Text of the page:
Shomen Uchi Undo.

This exercise helps increase your feeling of one-point and relaxation. It doesn't look like much, but it can be used to develop great power.

Double click the black & white picture above to play a video of Shomen Uchi Undo, single click to stop. If the mini-video didn't download automatically, you can get it while you're reading. It's only 50 K.
(Get the most recent Quicktime plug-in for best performance.)

How to do it.
Stand with your left foot forward, and your arms at your sides. Keep your hips and shoulders square to the front.
Smoothly move your hips forward, using them to throw your arms up in the air.
Let your arms drop back to your sides.
Move your hips back to their starting position. Repeat steps 2-5 a number of times, then switch sides.
  • Here's a way to get the feeling of using your hips. Stand with your left foot forward, arms at your sides, and feel very relaxed and loose. Move your hips forward and back repeatedly so as to get your arms swinging forward and back, too. Use your hips to swing your arms all the way up as you saw in this exercise.
  • You're only moving air! So don't work hard. The surprise in aikido is that power doesn't come from muscle, it comes from relaxation and positive thinking. So don't tense up.
  • Remember your posture. Keep both feet on the ground, most of the weight on the balls of your feet, and your heels lightly touching the ground.
  • Look forward. Feel as though you have something in each hand (like a shoe) that you are throwing across the room.
  • Keep One-Point. This is where true power comes from. Feel as though your hands are attached to one-point by a short string, and you must move one-point forward with enough force to propel your hands into the air and break the string.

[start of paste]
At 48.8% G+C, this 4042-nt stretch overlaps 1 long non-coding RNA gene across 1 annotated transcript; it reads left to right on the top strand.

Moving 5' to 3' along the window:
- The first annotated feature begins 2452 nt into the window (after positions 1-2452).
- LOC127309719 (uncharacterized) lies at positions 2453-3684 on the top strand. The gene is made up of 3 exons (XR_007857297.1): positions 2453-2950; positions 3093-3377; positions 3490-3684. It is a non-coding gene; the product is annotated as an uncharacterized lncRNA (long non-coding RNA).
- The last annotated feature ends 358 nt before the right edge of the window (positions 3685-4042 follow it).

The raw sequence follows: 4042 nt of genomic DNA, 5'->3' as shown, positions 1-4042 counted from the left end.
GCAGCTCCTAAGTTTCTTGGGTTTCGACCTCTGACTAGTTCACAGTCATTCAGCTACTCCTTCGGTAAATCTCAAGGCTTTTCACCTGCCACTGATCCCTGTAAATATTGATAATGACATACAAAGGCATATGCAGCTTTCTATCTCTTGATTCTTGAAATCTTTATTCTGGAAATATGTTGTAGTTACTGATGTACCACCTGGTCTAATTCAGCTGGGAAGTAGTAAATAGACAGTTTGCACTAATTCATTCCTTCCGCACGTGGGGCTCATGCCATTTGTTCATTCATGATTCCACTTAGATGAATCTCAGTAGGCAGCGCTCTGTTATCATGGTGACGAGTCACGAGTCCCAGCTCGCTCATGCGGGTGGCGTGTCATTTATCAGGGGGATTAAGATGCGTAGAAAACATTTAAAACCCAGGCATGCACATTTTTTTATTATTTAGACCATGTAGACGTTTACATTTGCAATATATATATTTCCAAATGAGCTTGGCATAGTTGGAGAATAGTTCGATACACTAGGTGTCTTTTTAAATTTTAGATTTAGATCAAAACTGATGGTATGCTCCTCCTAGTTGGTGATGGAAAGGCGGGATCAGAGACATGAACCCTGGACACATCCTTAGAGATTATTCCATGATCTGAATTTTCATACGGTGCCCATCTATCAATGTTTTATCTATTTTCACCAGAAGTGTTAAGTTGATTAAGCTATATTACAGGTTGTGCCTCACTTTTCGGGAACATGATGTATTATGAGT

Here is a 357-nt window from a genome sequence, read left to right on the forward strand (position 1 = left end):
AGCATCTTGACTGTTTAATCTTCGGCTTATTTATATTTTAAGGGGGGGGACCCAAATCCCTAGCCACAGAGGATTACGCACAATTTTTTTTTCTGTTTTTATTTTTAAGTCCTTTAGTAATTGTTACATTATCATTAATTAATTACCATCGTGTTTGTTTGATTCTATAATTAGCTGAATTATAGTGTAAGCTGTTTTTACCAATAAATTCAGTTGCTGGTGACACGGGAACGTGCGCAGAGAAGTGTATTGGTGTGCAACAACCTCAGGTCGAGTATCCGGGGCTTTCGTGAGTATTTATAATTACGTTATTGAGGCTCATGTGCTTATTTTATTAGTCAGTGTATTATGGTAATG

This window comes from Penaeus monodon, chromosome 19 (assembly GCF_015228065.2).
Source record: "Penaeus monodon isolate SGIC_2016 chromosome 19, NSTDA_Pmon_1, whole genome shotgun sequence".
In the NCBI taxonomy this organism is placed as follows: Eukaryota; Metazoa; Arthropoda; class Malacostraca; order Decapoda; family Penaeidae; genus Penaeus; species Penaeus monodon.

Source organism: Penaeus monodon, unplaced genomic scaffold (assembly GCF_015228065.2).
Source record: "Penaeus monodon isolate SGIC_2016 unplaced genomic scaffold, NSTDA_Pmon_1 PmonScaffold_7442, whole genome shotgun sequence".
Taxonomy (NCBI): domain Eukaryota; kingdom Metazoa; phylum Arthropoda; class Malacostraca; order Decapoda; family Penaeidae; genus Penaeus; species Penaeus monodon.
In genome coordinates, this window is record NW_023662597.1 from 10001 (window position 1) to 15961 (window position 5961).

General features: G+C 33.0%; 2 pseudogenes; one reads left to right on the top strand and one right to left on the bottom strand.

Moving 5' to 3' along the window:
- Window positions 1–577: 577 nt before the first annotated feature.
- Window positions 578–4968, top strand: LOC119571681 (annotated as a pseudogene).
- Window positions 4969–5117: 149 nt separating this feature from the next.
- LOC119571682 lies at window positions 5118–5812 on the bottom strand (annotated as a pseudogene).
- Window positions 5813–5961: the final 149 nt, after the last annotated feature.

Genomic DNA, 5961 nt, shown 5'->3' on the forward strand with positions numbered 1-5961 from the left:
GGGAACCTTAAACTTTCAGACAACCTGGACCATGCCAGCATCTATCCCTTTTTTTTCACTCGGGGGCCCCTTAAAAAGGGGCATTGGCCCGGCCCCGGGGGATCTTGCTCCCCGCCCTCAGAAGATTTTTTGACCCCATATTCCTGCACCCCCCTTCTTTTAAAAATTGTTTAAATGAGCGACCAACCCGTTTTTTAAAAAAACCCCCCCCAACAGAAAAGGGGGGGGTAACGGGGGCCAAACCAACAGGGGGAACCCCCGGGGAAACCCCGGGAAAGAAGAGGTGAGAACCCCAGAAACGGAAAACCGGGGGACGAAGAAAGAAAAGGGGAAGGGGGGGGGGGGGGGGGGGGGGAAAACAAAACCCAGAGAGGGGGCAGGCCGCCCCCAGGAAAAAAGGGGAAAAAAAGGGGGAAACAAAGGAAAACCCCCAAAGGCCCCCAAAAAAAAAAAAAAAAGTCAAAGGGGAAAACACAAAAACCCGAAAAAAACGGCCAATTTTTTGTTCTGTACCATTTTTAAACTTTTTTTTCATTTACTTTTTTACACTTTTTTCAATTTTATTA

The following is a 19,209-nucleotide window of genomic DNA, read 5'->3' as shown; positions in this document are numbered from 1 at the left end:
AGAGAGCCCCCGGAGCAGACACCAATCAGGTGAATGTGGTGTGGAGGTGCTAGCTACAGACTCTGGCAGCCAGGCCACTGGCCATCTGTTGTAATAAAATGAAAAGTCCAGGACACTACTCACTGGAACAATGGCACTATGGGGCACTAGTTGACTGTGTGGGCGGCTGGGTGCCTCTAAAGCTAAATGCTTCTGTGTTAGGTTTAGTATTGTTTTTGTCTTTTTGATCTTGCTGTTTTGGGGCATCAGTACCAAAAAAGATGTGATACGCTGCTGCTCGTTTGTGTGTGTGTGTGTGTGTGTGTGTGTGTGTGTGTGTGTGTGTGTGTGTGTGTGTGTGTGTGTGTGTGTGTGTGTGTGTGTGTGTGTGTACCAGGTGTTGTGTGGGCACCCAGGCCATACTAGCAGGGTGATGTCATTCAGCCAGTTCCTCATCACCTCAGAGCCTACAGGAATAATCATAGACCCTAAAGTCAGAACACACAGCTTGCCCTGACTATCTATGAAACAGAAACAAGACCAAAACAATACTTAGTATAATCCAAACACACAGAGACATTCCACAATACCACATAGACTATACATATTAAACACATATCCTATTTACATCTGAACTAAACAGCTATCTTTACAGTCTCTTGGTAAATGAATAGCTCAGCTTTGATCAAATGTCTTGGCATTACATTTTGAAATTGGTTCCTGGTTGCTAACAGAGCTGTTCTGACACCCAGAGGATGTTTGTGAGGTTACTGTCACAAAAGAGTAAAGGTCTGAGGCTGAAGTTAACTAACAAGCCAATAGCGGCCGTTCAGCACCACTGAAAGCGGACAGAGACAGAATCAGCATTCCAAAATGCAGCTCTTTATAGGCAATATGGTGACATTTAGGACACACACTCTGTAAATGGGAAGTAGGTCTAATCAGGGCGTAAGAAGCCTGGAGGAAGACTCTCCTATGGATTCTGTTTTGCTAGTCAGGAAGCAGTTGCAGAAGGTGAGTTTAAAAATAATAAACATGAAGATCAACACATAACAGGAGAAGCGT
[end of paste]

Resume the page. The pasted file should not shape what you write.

• If you have a friend handy, try this test. When you have thrown your arms into the air, keep them there for a moment and have your friend put her right hand under your right elbow and gently lift. Keep one-point (concentrate on your lower abdomen, but without putting your strength there), keep your mind forward, and your arm won't go up. Get stiff, or think too much about the person who's lifting, and your arm will go up.
  • When you've gotten pretty good at that, try this: With your friend still lifting your elbow, drop your arms down to your side. Don't work hard. Just smoothly move your arms down as though a gnat (okay, a fairly strong gnat) was doing the lifting.
  • Just catch a good rhythm and enjoy. Don't try to incorporate all of these ideas at once. When you're doing it right, all of these thoughts will pretty much go away, and the exercise will just feel good.
  • By the way, that's pretty much the point of all these ki exercises: Helping you to catch a good feeling. I do them every morning. Not because I think they will help me develop a greater feeling a mind/body coordination some day. But because they help me to feel better immediately.
  • Let your hands open on the way up. Close them into light fists (starting with the pinky) on the way down.
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